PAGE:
Goodbye Earl

Album: Fly (1999)
Charted: 19
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  • Lyrics
  • This story of a woman exacting the ultimate revenge on a violent husband was written by Dennis Linde, who is best known for writing the 1972 Elvis Presley hit, "Burning Love." Linde had written several songs that included a character by the name of "Earl," most notably, "The Queen Of My Double Wide Trailer" by Sammy Kershaw and this track was an effort to kill off the "Earl" character. Linde also played acoustic guitar on the Dixie Chicks recording of the tune.
  • The murder ballad was originally discovered by the country music band Sons of the Desert and they began to perform it in concert planning to record it on their second album for Epic Records. At the same time, the Dixie Chicks (who were signed to another Sony division Monument Records), claimed "Goodbye Earl" as their own. Their version was recorded on their 1999 album Fly, and released as a single the following year peaking at #19 on the Hot 100. Sons of the Desert then entered a dispute with Sony over the song resulting in the band's departure from the label.
  • According to the liner notes, the "iffy harmony" vocals on the song were performed by the "Do-Wrongs" comprising the song's two co-producers: Blake Chancey and Paul Worley plus Dixie Chicks multi-instrumentalist Emily Robison's then husband, singer-songwriter Charlie Robison.
  • The song stirred some controversy for its take on spousal abuse and was banned by several (male) radio programmers.
  • The music video for the song was directed by Evan Bernard. It starred comedy actress Jane Krakowski long before her successful run on 30 Rock, as the victim of domestic abuse and NYPD Blue and Hill Street Blues actor Dennis Franz as Earl. Other familiar faces included lead singer Natalie Maines' actor husband Adrian Pasdar as a police officer, and Dumb and Dumber actress Lauren Holly as Mary Ann.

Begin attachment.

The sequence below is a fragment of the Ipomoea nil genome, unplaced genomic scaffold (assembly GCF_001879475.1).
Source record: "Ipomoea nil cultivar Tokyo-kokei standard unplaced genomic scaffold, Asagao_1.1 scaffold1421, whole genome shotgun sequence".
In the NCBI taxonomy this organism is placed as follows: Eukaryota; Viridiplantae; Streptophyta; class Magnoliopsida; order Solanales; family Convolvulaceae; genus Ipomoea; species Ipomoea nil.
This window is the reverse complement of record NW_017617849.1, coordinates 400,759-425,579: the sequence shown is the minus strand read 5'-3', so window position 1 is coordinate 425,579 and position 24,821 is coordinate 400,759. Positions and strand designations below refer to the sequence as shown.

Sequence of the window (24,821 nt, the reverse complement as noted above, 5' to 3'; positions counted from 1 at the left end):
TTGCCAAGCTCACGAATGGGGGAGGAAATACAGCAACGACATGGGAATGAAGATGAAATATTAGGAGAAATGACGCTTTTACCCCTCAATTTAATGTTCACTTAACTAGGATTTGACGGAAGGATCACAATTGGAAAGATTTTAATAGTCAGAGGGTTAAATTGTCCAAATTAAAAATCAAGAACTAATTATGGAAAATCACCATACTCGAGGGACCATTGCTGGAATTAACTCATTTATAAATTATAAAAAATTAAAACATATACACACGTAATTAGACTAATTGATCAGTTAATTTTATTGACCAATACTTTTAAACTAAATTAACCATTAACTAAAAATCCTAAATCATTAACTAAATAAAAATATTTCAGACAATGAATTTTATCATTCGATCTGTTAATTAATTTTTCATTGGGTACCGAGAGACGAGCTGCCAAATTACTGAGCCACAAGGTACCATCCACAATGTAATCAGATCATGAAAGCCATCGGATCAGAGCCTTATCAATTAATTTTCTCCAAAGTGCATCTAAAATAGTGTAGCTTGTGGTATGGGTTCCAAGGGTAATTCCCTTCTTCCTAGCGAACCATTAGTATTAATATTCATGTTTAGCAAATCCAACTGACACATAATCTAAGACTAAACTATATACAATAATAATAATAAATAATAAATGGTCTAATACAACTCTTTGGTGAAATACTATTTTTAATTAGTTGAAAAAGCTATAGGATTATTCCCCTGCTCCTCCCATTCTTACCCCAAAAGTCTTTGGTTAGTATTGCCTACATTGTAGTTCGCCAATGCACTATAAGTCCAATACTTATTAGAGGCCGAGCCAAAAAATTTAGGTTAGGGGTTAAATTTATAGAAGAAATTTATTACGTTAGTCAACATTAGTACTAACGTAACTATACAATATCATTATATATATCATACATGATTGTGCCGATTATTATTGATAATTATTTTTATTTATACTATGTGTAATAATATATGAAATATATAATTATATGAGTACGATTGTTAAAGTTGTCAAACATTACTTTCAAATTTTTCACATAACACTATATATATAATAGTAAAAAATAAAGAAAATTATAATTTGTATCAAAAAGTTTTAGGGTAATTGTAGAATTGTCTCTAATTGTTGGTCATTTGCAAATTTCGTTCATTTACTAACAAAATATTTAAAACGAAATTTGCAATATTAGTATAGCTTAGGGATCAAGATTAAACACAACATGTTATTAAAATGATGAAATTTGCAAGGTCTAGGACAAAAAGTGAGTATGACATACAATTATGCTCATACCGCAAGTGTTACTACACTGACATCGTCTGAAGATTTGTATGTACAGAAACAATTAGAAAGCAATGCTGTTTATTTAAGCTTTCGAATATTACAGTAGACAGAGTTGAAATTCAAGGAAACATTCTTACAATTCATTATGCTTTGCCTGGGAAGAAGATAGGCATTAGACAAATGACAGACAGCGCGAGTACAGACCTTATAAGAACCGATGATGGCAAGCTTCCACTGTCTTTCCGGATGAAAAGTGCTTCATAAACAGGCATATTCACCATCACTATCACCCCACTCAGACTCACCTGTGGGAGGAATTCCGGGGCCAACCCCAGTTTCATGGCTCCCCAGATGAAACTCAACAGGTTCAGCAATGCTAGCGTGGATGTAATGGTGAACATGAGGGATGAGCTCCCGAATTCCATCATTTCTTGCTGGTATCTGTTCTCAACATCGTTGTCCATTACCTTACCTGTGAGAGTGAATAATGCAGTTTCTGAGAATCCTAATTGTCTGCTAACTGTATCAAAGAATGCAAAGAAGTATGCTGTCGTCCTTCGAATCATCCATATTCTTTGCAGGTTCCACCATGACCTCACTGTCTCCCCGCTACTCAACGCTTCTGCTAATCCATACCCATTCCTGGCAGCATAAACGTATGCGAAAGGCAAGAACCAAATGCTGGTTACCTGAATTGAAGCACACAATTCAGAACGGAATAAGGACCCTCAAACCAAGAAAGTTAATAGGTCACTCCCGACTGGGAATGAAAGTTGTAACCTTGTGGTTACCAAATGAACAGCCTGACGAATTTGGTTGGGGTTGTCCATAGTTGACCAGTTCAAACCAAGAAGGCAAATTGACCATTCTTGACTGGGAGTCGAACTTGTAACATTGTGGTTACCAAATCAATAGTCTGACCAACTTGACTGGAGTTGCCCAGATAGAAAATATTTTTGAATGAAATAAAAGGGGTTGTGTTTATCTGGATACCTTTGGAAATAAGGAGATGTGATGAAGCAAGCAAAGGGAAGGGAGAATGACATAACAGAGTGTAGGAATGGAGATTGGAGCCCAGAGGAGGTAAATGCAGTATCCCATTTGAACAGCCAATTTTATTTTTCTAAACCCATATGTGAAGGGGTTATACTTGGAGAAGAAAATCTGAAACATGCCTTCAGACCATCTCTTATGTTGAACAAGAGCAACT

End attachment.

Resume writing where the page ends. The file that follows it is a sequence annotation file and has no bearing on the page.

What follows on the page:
• The clip won both the Academy of Country Music and the Country Music Association Video of the Year Awards in 2000.
  • The record label wasn't bothered by the song's lighthearted take on murder; they were more concerned about the track "Sin Wagon," which has the girls engaging in "mattress dancing." Lead singer Natalie Maines told Entertainment Weekly: "They're scared to death about that song, and they won't talk about it in interviews. And our manager jokes, 'You can't say mattress dancing, but they love the song about premeditated first degree murder! This is okay?' So it's funny to us that mattress dancing is out and murder is in!"
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